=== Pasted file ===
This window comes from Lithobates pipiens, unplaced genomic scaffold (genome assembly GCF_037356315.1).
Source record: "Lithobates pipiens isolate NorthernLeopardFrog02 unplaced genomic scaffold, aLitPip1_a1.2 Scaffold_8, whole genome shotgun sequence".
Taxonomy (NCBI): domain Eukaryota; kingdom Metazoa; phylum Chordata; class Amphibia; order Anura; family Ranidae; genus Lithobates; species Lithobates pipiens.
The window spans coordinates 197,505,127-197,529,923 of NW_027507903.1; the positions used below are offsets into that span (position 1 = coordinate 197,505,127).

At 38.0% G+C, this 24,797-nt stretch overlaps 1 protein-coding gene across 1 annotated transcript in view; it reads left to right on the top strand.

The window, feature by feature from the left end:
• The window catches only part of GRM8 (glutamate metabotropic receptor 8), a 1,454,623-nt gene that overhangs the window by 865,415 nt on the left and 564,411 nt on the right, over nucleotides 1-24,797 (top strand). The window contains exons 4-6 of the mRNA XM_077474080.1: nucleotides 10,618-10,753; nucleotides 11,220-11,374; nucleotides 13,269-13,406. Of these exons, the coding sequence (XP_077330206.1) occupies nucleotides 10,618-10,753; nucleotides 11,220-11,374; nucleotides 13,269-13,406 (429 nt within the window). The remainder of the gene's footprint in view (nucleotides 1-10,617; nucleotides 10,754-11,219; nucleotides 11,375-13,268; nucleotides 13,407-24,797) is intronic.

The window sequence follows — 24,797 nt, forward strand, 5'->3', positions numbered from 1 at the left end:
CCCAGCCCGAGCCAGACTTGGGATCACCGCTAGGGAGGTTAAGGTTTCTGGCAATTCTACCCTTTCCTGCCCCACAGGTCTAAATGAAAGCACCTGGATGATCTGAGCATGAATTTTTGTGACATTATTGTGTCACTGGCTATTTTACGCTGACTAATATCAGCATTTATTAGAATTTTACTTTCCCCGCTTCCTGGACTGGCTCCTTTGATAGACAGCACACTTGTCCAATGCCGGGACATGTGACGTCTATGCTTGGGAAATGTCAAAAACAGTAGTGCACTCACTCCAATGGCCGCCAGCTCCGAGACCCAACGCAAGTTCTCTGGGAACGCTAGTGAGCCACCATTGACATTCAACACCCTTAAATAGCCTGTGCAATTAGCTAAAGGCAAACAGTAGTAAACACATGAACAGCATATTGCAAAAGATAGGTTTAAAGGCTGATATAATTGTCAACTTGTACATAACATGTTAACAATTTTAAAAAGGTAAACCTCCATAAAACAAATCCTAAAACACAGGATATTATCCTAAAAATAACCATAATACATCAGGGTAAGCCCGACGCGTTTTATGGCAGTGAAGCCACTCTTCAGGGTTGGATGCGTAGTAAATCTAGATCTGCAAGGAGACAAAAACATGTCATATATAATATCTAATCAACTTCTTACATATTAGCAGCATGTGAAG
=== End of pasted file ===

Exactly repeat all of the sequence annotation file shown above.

This window comes from Lithobates pipiens, unplaced genomic scaffold (genome assembly GCF_037356315.1).
Source record: "Lithobates pipiens isolate NorthernLeopardFrog02 unplaced genomic scaffold, aLitPip1_a1.2 Scaffold_8, whole genome shotgun sequence".
Taxonomy (NCBI): domain Eukaryota; kingdom Metazoa; phylum Chordata; class Amphibia; order Anura; family Ranidae; genus Lithobates; species Lithobates pipiens.
The window spans coordinates 197,505,127-197,529,923 of NW_027507903.1; the positions used below are offsets into that span (position 1 = coordinate 197,505,127).

At 38.0% G+C, this 24,797-nt stretch overlaps 1 protein-coding gene across 1 annotated transcript in view; it reads left to right on the top strand.

The window, feature by feature from the left end:
• The window catches only part of GRM8 (glutamate metabotropic receptor 8), a 1,454,623-nt gene that overhangs the window by 865,415 nt on the left and 564,411 nt on the right, over nucleotides 1-24,797 (top strand). The window contains exons 4-6 of the mRNA XM_077474080.1: nucleotides 10,618-10,753; nucleotides 11,220-11,374; nucleotides 13,269-13,406. Of these exons, the coding sequence (XP_077330206.1) occupies nucleotides 10,618-10,753; nucleotides 11,220-11,374; nucleotides 13,269-13,406 (429 nt within the window). The remainder of the gene's footprint in view (nucleotides 1-10,617; nucleotides 10,754-11,219; nucleotides 11,375-13,268; nucleotides 13,407-24,797) is intronic.

The window sequence follows — 24,797 nt, forward strand, 5'->3', positions numbered from 1 at the left end:
CCCAGCCCGAGCCAGACTTGGGATCACCGCTAGGGAGGTTAAGGTTTCTGGCAATTCTACCCTTTCCTGCCCCACAGGTCTAAATGAAAGCACCTGGATGATCTGAGCATGAATTTTTGTGACATTATTGTGTCACTGGCTATTTTACGCTGACTAATATCAGCATTTATTAGAATTTTACTTTCCCCGCTTCCTGGACTGGCTCCTTTGATAGACAGCACACTTGTCCAATGCCGGGACATGTGACGTCTATGCTTGGGAAATGTCAAAAACAGTAGTGCACTCACTCCAATGGCCGCCAGCTCCGAGACCCAACGCAAGTTCTCTGGGAACGCTAGTGAGCCACCATTGACATTCAACACCCTTAAATAGCCTGTGCAATTAGCTAAAGGCAAACAGTAGTAAACACATGAACAGCATATTGCAAAAGATAGGTTTAAAGGCTGATATAATTGTCAACTTGTACATAACATGTTAACAATTTTAAAAAGGTAAACCTCCATAAAACAAATCCTAAAACACAGGATATTATCCTAAAAATAACCATAATACATCAGGGTAAGCCCGACGCGTTTTATGGCAGTGAAGCCACTCTTCAGGGTTGGATGCGTAGTAAATCTAGATCTGCAAGGAGACAAAAACATGTCATATATAATATCTAATCAACTTCTTACATATTAGCAGCATGTGAAG